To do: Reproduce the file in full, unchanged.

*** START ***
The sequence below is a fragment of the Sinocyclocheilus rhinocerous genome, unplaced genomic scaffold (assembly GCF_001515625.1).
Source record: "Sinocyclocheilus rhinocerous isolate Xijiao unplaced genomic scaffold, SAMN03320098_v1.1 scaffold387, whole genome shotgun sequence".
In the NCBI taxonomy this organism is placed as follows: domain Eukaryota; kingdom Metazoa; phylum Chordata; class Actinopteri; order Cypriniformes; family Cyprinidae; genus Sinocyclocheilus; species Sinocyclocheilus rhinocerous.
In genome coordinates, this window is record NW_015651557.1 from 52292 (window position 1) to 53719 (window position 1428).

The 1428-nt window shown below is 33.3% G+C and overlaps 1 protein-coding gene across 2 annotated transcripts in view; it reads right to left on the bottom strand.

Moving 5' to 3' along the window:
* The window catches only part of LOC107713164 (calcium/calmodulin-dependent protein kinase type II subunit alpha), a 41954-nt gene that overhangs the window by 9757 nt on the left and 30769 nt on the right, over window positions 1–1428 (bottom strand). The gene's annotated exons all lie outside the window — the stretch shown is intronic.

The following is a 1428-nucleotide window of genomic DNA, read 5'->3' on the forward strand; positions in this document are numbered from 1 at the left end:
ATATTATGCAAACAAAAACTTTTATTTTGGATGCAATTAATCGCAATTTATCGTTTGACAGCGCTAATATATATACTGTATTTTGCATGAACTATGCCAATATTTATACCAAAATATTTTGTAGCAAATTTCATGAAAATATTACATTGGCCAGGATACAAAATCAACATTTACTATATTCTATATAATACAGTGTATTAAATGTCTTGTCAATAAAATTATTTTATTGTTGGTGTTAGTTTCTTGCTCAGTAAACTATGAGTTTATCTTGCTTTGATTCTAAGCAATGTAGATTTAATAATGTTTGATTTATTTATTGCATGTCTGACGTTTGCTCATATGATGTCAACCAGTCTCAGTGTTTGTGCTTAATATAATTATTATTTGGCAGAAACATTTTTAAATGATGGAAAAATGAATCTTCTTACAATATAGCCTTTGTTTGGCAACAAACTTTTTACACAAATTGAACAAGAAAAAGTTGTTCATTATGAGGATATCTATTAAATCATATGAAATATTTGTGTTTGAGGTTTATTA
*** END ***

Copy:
The sequence below is a fragment of the Sinocyclocheilus rhinocerous genome, unplaced genomic scaffold (assembly GCF_001515625.1).
Source record: "Sinocyclocheilus rhinocerous isolate Xijiao unplaced genomic scaffold, SAMN03320098_v1.1 scaffold387, whole genome shotgun sequence".
In the NCBI taxonomy this organism is placed as follows: domain Eukaryota; kingdom Metazoa; phylum Chordata; class Actinopteri; order Cypriniformes; family Cyprinidae; genus Sinocyclocheilus; species Sinocyclocheilus rhinocerous.
In genome coordinates, this window is record NW_015651557.1 from 52292 (window position 1) to 53719 (window position 1428).

The 1428-nt window shown below is 33.3% G+C and overlaps 1 protein-coding gene across 2 annotated transcripts in view; it reads right to left on the bottom strand.

Moving 5' to 3' along the window:
* The window catches only part of LOC107713164 (calcium/calmodulin-dependent protein kinase type II subunit alpha), a 41954-nt gene that overhangs the window by 9757 nt on the left and 30769 nt on the right, over window positions 1–1428 (bottom strand). The gene's annotated exons all lie outside the window — the stretch shown is intronic.

The following is a 1428-nucleotide window of genomic DNA, read 5'->3' on the forward strand; positions in this document are numbered from 1 at the left end:
ATATTATGCAAACAAAAACTTTTATTTTGGATGCAATTAATCGCAATTTATCGTTTGACAGCGCTAATATATATACTGTATTTTGCATGAACTATGCCAATATTTATACCAAAATATTTTGTAGCAAATTTCATGAAAATATTACATTGGCCAGGATACAAAATCAACATTTACTATATTCTATATAATACAGTGTATTAAATGTCTTGTCAATAAAATTATTTTATTGTTGGTGTTAGTTTCTTGCTCAGTAAACTATGAGTTTATCTTGCTTTGATTCTAAGCAATGTAGATTTAATAATGTTTGATTTATTTATTGCATGTCTGACGTTTGCTCATATGATGTCAACCAGTCTCAGTGTTTGTGCTTAATATAATTATTATTTGGCAGAAACATTTTTAAATGATGGAAAAATGAATCTTCTTACAATATAGCCTTTGTTTGGCAACAAACTTTTTACACAAATTGAACAAGAAAAAGTTGTTCATTATGAGGATATCTATTAAATCATATGAAATATTTGTGTTTGAGGTTTATTA